Government provoked teacher strike: negotiator

The B.C. government's negotiator admitted in court his strategy in 2012 negotiations with teachers was to provoke a strike

Teachers and other government union workers rally at the B.C. legislature during brief teacher strike in March 2012.

VICTORIA – The B.C. government’s negotiator admitted in court his strategy in 2012 negotiations with the B.C. Teachers’ Federation was to provoke a full-scale strike.

NDP critics launched their return to the B.C. legislature Wednesday with questions about a transcript from the recent BCTF court challenge. It shows government negotiator Paul Straszak said provoking a full-scale strike was designed to move the union from its months-long ban on extra-curricular activities that started in the fall of 2011.

Asked by the BCTF lawyer if the strategy was to close schools with a full-scale walkout, which had been authorized by the Labour Relations Board to last up to a week, Straszak replied “I’ll say yes.”

Straszak described his briefing for John Dyble, Premier Christy Clark’s deputy minister, before a cabinet meeting.

“So what we’re talking about here is cabinet is going to be in an awkward situation in the context of a low scale strike, meaning it’s going to want to put an end to it but the public won’t necessarily see the need for the legislation because the kids are still in school,” Straszak told the court.

Straszak said the teachers’ work-to-rule action “was having a really significant impact on education” and the increase in pressure was part of the “political dynamic” of the long-running dispute.

In the legislature Wednesday, NDP leader Adrian Dix called on Clark to explain the strategy.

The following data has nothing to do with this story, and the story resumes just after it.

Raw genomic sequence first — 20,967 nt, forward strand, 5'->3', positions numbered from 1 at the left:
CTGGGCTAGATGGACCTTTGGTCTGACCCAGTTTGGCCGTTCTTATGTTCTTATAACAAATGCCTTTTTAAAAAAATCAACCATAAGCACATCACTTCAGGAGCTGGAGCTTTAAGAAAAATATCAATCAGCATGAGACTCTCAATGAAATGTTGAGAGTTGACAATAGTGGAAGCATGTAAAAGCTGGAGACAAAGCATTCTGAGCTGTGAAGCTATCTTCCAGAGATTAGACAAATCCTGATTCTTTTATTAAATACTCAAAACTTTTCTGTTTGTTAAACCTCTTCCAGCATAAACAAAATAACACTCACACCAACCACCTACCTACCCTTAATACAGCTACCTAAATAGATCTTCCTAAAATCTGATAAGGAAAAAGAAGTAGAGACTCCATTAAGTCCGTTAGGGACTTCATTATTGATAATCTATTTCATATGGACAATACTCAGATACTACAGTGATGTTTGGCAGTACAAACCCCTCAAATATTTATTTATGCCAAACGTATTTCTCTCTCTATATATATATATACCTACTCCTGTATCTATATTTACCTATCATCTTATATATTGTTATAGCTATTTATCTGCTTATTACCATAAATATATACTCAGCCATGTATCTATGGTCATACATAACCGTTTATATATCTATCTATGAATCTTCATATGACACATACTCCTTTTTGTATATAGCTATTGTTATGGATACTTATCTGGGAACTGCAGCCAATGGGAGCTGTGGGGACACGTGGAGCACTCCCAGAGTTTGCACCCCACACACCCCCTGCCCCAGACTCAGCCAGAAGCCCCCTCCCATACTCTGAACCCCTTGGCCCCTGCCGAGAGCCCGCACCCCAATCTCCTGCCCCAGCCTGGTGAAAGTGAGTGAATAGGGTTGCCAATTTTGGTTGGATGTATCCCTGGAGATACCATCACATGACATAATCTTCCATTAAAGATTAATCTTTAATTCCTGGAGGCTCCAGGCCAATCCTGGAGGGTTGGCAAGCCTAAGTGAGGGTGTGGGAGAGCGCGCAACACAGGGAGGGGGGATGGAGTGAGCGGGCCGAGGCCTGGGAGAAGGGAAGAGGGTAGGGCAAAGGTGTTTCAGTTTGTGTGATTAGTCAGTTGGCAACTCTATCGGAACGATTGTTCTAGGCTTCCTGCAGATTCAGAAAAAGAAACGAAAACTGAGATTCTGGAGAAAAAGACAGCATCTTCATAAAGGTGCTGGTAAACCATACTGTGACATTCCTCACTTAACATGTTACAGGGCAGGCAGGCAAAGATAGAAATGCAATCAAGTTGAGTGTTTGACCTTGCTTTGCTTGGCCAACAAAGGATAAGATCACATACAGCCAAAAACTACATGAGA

Attorney General Suzanne Anton said the Jan. 27 decision of B.C. Supreme Court is being appealed, and refused to comment further.

NDP education critic Rob Fleming said the premier and Education Minister Peter Fassbender have commented publicly on the decision in media interviews, and in letters sent to all teachers.

In her ruling, Justice Susan Griffin concluded that the B.C. government did not bargain in good faith with the BCTF. She struck down legislation restricting teacher bargaining of classroom conditions and imposed a $2 million penalty on the government.

 

Just Posted

Group finds B.C. Archives collection licences costs prohibitive

Teachers asked to pay $25 per image to use on slideshows

Coalition campaigns to build new West Shore skate park

Group seeks $25,000 in donations for park proposed for near the Juan de Fuca rec centre

Royal Bay drama students help police train for emergency

Students helped train crisis negotiators by acting out scenarios

Yes, Oak Bay Police do house checks for vacationing residents

Chief says the service helps them protect vulnerable properties, connect with the community

VIDEO: Restaurant robots are already in Canada

Robo Sushi in Toronto has waist-high robots that guide patrons to empty seats

Permit rejected to bring two cheetahs to B.C.

Earl Pfeifer owns two cheetahs, one of which escaped in December 2015

Real-life tsunami threat in Port Alberni prompts evacuation updates

UBC study says some people didn’t recognize the emergency signal

Care providers call for B.C. seniors’ watchdog to step down

The association also asks the province to conduct an audit and review of the mandate of her office

Nitro Cold Brew Coffee from B.C. roaster recalled due to botulism scare

“If you purchased N7 Nitro Cold Brew Coffee from Cherry Hill … do not drink it.”

Short list for new gnome home includes Parksville, Coombs

Five potential locations have been chosen by Howard’s owners who will decide Tuesday

B.C. man gets award for thwarting theft, sexual assault – all in 10 minutes

Karl Dey helped the VPD take down a violent sex offender

Baby left alone in vehicle in B.C. Walmart parking lot

Williams Lake RCMP issue warning after attending complaint at Walmart Wednesday

CRD land ideal for alternate route

Reader says old pipeline route best option

Most Read